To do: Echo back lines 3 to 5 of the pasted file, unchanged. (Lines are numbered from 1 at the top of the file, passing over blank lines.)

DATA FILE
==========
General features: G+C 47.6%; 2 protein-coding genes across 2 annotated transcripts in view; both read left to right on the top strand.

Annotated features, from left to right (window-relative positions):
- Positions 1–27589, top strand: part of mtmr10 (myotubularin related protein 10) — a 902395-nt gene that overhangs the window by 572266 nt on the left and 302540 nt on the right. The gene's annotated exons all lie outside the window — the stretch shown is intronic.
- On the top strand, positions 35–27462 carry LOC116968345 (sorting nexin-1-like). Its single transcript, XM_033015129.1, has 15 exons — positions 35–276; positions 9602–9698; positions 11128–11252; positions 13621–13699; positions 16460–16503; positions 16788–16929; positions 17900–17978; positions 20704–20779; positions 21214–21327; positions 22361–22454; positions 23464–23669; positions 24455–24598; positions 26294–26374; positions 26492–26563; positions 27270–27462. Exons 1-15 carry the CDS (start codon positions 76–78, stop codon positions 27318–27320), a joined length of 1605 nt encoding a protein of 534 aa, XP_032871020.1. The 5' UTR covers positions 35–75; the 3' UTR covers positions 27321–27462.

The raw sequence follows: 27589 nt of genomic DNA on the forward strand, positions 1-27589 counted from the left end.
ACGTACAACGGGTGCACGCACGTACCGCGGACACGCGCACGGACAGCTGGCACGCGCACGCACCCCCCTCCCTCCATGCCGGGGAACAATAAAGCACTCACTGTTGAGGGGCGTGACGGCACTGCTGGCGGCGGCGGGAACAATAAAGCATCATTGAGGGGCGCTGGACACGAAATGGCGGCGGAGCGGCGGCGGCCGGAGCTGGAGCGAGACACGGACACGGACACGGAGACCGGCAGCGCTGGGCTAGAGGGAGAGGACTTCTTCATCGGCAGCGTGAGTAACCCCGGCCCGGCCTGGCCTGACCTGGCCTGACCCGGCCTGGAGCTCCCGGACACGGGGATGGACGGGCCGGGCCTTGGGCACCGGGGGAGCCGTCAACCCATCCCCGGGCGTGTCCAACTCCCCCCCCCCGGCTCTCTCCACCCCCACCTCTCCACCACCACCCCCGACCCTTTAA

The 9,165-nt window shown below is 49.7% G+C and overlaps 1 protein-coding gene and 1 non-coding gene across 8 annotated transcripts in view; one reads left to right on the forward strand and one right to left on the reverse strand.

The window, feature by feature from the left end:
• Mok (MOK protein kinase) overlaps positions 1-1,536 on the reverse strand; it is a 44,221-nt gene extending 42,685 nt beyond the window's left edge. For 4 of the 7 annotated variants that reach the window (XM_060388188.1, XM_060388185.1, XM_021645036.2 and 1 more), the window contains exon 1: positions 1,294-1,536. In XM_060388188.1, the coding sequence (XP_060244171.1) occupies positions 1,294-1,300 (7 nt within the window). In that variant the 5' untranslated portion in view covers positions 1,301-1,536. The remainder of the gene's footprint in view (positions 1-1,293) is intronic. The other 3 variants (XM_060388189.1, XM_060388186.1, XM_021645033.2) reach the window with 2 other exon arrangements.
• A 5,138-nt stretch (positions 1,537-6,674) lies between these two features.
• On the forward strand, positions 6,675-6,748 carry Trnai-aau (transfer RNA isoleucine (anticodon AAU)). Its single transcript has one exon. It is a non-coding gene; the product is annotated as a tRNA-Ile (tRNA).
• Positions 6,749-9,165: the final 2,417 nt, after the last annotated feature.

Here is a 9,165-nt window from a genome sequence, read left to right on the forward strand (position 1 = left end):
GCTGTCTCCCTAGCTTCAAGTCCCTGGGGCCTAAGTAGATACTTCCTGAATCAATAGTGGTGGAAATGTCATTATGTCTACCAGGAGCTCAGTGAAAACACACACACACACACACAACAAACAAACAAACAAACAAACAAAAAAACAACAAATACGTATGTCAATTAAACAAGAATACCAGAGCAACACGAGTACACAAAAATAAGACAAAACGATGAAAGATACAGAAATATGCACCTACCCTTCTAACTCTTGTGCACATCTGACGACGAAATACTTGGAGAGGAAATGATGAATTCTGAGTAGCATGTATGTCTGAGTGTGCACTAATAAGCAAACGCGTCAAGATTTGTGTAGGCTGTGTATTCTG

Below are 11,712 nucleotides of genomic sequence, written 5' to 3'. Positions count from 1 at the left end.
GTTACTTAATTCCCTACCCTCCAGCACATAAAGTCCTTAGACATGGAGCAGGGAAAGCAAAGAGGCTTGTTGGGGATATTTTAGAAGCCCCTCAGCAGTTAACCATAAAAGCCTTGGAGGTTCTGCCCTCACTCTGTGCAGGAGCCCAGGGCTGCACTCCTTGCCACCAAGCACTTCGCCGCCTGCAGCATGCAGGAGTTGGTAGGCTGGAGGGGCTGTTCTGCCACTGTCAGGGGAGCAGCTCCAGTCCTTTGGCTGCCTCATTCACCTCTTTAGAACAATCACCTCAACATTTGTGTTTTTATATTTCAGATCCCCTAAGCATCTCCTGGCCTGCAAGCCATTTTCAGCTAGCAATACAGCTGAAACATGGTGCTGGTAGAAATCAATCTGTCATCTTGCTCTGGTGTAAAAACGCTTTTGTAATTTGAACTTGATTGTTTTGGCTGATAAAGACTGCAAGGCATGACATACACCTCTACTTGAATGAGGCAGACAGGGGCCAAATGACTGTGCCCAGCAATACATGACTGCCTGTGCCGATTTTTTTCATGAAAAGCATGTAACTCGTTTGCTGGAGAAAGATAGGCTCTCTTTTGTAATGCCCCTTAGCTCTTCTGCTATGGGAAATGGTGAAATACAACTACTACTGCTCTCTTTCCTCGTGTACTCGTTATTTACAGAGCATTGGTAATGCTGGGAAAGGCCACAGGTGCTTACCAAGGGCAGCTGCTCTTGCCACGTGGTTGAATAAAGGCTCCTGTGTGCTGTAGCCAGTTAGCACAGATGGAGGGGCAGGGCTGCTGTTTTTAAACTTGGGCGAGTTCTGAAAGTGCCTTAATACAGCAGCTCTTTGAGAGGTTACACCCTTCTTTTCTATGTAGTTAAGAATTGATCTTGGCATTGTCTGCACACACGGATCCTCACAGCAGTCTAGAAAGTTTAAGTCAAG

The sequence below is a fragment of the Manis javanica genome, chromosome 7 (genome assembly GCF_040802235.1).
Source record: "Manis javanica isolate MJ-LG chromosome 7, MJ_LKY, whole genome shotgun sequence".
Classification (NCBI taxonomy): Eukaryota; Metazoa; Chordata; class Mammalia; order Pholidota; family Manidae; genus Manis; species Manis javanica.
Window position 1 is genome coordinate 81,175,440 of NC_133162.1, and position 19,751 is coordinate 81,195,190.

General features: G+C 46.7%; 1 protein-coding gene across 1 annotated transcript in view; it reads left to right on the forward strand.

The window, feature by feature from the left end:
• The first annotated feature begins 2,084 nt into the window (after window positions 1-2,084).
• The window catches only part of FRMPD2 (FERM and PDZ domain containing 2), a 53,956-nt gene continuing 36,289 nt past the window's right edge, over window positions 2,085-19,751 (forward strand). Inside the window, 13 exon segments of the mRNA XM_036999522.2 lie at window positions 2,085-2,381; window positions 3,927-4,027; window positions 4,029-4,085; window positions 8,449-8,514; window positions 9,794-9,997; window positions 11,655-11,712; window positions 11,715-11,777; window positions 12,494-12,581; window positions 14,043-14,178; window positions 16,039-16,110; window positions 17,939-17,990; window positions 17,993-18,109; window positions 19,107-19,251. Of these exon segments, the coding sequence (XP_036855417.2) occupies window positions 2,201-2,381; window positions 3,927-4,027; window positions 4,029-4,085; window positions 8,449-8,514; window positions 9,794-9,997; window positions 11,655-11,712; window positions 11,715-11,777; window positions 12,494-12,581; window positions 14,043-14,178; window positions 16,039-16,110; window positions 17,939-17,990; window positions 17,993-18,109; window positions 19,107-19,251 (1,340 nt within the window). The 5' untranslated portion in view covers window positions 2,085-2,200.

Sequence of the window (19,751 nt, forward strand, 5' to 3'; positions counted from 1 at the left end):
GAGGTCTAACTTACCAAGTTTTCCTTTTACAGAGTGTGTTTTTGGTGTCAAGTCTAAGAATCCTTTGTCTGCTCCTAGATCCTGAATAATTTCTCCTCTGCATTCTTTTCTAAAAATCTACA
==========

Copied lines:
- Positions 1–27589, top strand: part of mtmr10 (myotubularin related protein 10) — a 902395-nt gene that overhangs the window by 572266 nt on the left and 302540 nt on the right. The gene's annotated exons all lie outside the window — the stretch shown is intronic.
- On the top strand, positions 35–27462 carry LOC116968345 (sorting nexin-1-like). Its single transcript, XM_033015129.1, has 15 exons — positions 35–276; positions 9602–9698; positions 11128–11252; positions 13621–13699; positions 16460–16503; positions 16788–16929; positions 17900–17978; positions 20704–20779; positions 21214–21327; positions 22361–22454; positions 23464–23669; positions 24455–24598; positions 26294–26374; positions 26492–26563; positions 27270–27462. Exons 1-15 carry the CDS (start codon positions 76–78, stop codon positions 27318–27320), a joined length of 1605 nt encoding a protein of 534 aa, XP_032871020.1. The 5' UTR covers positions 35–75; the 3' UTR covers positions 27321–27462.

The raw sequence follows: 27589 nt of genomic DNA on the forward strand, positions 1-27589 counted from the left end.